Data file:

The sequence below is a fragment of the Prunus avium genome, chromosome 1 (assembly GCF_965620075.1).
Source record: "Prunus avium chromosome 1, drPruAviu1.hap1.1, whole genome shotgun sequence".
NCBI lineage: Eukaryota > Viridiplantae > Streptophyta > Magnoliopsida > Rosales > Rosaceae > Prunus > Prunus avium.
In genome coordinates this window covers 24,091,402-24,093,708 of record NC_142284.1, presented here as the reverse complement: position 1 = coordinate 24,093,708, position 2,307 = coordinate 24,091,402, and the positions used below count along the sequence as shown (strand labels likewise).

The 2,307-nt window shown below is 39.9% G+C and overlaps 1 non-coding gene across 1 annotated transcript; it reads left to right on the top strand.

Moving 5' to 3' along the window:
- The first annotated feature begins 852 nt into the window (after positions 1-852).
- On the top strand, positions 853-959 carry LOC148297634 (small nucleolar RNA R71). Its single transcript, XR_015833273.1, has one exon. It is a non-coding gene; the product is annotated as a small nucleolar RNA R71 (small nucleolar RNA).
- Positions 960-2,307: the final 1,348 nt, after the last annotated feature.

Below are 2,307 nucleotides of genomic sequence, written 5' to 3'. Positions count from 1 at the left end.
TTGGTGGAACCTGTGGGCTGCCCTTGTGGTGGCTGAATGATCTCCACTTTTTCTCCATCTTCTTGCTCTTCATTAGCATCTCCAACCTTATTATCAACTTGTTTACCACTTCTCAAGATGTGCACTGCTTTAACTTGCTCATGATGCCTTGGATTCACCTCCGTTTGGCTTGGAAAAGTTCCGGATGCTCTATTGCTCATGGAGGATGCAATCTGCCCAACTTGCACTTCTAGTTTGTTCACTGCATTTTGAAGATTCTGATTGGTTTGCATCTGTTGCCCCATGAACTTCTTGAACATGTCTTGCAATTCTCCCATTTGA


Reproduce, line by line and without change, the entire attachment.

The sequence below is a fragment of the Prunus avium genome, chromosome 1 (assembly GCF_965620075.1).
Source record: "Prunus avium chromosome 1, drPruAviu1.hap1.1, whole genome shotgun sequence".
NCBI lineage: Eukaryota > Viridiplantae > Streptophyta > Magnoliopsida > Rosales > Rosaceae > Prunus > Prunus avium.
In genome coordinates this window covers 24,091,402-24,093,708 of record NC_142284.1, presented here as the reverse complement: position 1 = coordinate 24,093,708, position 2,307 = coordinate 24,091,402, and the positions used below count along the sequence as shown (strand labels likewise).

The 2,307-nt window shown below is 39.9% G+C and overlaps 1 non-coding gene across 1 annotated transcript; it reads left to right on the top strand.

Moving 5' to 3' along the window:
- The first annotated feature begins 852 nt into the window (after positions 1-852).
- On the top strand, positions 853-959 carry LOC148297634 (small nucleolar RNA R71). Its single transcript, XR_015833273.1, has one exon. It is a non-coding gene; the product is annotated as a small nucleolar RNA R71 (small nucleolar RNA).
- Positions 960-2,307: the final 1,348 nt, after the last annotated feature.

Below are 2,307 nucleotides of genomic sequence, written 5' to 3'. Positions count from 1 at the left end.
TTGGTGGAACCTGTGGGCTGCCCTTGTGGTGGCTGAATGATCTCCACTTTTTCTCCATCTTCTTGCTCTTCATTAGCATCTCCAACCTTATTATCAACTTGTTTACCACTTCTCAAGATGTGCACTGCTTTAACTTGCTCATGATGCCTTGGATTCACCTCCGTTTGGCTTGGAAAAGTTCCGGATGCTCTATTGCTCATGGAGGATGCAATCTGCCCAACTTGCACTTCTAGTTTGTTCACTGCATTTTGAAGATTCTGATTGGTTTGCATCTGTTGCCCCATGAACTTCTTGAACATGTCTTGCAATTCTCCCATTTGA